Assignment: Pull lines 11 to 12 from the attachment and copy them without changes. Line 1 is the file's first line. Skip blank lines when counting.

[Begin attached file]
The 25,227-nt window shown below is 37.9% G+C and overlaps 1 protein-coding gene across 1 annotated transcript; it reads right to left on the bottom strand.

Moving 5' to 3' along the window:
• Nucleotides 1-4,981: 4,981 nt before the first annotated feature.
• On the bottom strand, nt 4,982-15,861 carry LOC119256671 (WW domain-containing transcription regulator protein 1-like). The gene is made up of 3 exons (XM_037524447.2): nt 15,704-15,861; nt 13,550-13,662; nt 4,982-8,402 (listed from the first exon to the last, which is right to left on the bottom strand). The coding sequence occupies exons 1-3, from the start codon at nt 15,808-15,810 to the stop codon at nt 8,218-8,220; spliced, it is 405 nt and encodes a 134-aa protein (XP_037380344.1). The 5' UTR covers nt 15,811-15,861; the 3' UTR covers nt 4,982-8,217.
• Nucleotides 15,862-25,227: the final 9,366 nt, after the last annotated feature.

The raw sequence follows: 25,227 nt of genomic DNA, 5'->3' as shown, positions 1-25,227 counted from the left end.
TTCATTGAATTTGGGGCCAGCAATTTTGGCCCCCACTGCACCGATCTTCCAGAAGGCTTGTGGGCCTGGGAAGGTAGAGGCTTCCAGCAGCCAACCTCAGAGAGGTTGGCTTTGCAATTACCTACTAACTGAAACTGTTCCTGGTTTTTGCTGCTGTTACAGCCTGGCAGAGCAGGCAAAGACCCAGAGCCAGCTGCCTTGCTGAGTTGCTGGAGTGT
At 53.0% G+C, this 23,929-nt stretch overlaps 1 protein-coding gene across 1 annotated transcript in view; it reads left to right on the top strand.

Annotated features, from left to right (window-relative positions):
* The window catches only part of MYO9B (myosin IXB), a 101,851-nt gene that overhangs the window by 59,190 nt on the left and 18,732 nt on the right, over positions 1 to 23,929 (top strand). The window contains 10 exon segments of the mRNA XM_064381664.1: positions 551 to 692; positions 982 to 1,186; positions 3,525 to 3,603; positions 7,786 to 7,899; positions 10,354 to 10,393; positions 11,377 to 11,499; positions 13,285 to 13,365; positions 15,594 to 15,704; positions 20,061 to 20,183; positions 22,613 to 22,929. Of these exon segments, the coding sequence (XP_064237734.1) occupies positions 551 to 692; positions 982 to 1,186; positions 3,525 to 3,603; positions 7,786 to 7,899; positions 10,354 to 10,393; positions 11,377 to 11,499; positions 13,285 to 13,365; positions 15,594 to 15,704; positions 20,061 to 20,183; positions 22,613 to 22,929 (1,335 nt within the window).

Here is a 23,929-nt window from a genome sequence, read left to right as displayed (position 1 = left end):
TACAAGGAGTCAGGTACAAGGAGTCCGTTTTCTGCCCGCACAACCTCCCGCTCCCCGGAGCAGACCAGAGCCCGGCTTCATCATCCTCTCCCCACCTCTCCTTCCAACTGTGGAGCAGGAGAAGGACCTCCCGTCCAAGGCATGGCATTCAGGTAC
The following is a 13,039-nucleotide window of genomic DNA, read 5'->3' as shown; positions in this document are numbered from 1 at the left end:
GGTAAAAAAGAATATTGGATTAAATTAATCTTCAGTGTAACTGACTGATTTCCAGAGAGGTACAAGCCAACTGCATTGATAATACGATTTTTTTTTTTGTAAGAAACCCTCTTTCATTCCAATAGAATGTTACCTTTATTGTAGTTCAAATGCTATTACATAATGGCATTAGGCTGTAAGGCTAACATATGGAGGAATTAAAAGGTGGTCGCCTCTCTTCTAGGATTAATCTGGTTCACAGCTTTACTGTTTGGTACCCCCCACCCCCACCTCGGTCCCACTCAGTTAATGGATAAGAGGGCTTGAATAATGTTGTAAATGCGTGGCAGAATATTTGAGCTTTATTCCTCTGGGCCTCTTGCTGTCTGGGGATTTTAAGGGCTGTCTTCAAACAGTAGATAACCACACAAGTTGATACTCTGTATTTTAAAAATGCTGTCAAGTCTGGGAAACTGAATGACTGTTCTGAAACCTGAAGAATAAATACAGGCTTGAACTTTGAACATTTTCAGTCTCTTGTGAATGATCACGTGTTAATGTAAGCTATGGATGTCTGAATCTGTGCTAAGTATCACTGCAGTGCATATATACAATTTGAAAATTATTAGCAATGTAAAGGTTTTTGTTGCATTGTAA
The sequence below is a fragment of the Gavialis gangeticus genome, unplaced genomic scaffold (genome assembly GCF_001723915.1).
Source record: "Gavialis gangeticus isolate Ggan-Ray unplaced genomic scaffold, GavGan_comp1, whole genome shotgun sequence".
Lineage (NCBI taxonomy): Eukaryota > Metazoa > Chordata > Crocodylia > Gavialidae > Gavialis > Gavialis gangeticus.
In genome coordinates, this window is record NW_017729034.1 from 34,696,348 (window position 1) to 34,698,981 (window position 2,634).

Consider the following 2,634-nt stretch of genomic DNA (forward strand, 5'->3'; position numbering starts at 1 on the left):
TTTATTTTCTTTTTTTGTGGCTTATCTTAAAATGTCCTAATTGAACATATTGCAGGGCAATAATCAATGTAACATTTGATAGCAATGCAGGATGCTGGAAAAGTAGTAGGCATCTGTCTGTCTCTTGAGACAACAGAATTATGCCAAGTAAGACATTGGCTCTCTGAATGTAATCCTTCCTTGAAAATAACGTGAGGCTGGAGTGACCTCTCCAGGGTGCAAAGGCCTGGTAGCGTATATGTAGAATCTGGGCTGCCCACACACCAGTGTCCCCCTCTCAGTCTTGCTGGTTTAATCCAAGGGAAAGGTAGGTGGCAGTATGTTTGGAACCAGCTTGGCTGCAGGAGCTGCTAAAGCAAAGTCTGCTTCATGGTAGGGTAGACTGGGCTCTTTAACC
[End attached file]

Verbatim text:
Here is a 23,929-nt window from a genome sequence, read left to right as displayed (position 1 = left end):
TACAAGGAGTCAGGTACAAGGAGTCCGTTTTCTGCCCGCACAACCTCCCGCTCCCCGGAGCAGACCAGAGCCCGGCTTCATCATCCTCTCCCCACCTCTCCTTCCAACTGTGGAGCAGGAGAAGGACCTCCCGTCCAAGGCATGGCATTCAGGTAC